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Controversial disqualification costs GVSU men’s swimming, diving GLIAC Championship

swimming
Photo: Bo Anderson / Lanthorn

GVL/Bo Anderson

Elle Ryan competes against Indianapolis on Saturday

Following the 2013 GLIAC Championships, all that stood between the Grand Valley State University men’s swimming and diving team and a conference title was a tough call from GLIAC officials over the weekend.

Wayne State University (780 points) took home the 2013 GLIAC Championships for the third straight year, while GVSU (763.5 points) placed second after a controversial call on the third day of competition got the team disqualified for what GLIAC officials said was the sighting of a GVSU swimmer leaving early in the men’s 200-meter freestyle relay, costing the team 32 points, though GVSU team members and coaches still dispute the claim.

“We deserved the win,” said junior Michael Griffith. “We’re not mad at anyone, just upset with the way it happened. Wayne State had it handed to them on a golden platter.”

Griffith finished in the top three of all seven events he competed in. He touched first in the 100 fly with an NCAA DII B cut time of 48.75 seconds, and swam a leg on three first-place relays.

He and teammates juniors Erik Aakesson and Aaron Marken and freshman Gianni Ferrero placed first in the 200 medley relay with an A cut time of 1:28.31, setting a new GLIAC Championship and GVSU varsity record in the process.

GVSU’s relay teams looked strong all week, adding two more “B” cut times in the pair of victories.

Griffith, Ferrero, Marken and sophomore Milan Medo touched first in the 400 medley relay with a time of 3:16.58, and notched another victory when Griffith, Ferrero, Medo and senior Derek Mead won the 400 freestyle relay with a time of 3:01.11.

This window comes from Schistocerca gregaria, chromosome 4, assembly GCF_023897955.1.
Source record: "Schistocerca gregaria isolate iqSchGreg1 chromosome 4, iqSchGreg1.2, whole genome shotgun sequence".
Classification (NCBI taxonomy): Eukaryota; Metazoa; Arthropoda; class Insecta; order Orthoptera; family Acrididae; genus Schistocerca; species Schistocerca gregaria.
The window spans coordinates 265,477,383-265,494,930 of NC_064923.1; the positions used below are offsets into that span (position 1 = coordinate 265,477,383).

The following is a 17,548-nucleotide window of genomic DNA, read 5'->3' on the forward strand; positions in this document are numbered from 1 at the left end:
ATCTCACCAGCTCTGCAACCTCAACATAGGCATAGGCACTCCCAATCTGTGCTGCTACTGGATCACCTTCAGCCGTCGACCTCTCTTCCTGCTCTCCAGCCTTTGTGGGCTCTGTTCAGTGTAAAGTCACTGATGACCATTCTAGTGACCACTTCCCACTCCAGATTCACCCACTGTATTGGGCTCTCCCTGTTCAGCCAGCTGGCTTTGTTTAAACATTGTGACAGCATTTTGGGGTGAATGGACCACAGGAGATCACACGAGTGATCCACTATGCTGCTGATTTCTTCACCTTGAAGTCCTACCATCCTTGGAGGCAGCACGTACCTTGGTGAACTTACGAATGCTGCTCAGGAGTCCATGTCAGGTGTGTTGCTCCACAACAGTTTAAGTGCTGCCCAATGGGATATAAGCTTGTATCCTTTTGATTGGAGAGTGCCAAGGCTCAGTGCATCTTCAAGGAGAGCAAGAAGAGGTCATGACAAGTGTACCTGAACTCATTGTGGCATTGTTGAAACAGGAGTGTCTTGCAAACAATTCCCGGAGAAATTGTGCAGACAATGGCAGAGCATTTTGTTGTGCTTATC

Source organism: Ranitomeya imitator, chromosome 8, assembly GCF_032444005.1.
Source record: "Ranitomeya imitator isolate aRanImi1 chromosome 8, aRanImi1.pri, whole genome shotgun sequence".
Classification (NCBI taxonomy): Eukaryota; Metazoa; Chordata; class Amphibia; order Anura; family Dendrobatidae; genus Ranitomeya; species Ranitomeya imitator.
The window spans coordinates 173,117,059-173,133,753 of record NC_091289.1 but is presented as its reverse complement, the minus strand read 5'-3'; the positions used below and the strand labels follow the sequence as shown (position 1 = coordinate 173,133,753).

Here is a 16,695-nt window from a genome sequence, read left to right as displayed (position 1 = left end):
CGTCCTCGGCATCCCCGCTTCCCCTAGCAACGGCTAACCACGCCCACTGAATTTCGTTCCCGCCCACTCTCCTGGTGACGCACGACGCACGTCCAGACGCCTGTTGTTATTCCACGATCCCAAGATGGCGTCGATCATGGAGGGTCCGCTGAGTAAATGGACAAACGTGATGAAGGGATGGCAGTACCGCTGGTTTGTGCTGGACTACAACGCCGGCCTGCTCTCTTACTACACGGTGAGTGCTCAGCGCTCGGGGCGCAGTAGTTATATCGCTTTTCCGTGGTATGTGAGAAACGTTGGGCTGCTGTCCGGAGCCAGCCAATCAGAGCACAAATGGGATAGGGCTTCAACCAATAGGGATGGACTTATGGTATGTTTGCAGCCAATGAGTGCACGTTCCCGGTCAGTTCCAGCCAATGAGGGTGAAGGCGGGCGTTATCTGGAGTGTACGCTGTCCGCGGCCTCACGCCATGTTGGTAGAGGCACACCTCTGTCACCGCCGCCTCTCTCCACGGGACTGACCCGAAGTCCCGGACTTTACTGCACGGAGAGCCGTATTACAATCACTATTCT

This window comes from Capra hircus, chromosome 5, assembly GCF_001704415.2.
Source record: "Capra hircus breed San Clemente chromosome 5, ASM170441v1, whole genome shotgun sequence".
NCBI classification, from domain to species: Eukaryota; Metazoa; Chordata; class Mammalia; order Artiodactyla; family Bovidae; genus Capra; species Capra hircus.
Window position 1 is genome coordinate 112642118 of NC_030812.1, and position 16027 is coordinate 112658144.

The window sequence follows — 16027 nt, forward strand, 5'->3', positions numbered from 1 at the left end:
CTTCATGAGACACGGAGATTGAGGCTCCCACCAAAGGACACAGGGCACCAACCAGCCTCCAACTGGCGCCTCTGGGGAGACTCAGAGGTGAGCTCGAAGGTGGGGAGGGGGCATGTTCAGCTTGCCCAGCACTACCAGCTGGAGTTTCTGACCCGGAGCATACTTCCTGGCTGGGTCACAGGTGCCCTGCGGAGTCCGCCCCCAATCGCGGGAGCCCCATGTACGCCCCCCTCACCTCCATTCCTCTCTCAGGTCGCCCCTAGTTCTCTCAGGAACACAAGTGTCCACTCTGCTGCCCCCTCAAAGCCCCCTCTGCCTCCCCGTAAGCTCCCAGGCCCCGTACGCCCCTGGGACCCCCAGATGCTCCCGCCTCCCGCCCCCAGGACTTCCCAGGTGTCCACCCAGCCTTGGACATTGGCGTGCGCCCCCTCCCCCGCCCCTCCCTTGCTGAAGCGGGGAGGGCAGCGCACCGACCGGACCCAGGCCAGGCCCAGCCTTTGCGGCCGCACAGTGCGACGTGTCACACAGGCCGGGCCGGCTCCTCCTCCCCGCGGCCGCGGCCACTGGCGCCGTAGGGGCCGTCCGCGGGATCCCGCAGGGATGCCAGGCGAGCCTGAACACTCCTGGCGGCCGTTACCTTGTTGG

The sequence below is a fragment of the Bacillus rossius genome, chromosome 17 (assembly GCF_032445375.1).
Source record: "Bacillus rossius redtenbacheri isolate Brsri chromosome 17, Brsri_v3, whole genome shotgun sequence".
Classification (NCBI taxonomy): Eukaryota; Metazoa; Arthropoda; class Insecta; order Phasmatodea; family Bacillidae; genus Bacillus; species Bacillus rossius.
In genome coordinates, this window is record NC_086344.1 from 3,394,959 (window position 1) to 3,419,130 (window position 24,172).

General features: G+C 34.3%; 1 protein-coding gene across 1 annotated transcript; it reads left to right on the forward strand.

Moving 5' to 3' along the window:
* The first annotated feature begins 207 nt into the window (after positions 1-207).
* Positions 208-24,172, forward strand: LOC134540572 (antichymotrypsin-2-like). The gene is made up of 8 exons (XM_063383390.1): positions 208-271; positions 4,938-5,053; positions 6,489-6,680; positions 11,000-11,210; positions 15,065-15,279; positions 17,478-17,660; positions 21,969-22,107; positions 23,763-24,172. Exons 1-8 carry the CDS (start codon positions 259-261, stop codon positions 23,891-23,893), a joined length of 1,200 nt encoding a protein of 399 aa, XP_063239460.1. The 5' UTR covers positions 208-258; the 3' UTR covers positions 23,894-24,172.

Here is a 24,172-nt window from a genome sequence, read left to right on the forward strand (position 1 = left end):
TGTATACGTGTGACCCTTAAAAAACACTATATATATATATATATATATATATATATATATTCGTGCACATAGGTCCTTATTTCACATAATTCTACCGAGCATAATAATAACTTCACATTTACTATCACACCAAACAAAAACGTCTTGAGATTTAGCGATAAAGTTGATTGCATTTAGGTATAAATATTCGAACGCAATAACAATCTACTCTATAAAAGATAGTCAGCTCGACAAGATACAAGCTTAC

“We put our best foot forward and gave them everything we could,” said GVSU head coach Andy Boyce, who was part of a three-way tie for the Dewey Newsome GLIAC Men’s Coach of the Year. “We expected it to be a very challenging meet and it was. The (GLIAC) is probably the fastest Division II conference in the nation. I’m very proud of both teams.”

On the women’s side, the Lakers could not keep up with the reigning NCAA national champions.

Wayne State (861.5 points) dominated the competition, giving the Warriors their fourth conference title in as many seasons. GVSU finished fourth behind the University of Indianapolis (554.5 points) and Northern Michigan University (512 points), posting 465.5 points.

GVSU had finished in first or second place for eight straight seasons.

“We’re going to learn from this one,” said junior Caitlyn Madsen. “It was a tough meet. We didn’t expect Northern and Indianapolis to have so many stars this year. It was a bummer to finish fourth this year after being second for so long.”

Madsen was the lone individual event winner for GVSU, capturing a victory in the 200 fly with a B cut time of 2:03.32. She also broke her own school record in the 100 fly, when she touched second with another “B” cut time of 55.85.

The NCAA Division II National Championships will be from Mar. 6-9 in Birmingham, Ala.

Boyce said the exact number of student athletes competing at nationals is yet to be determined.



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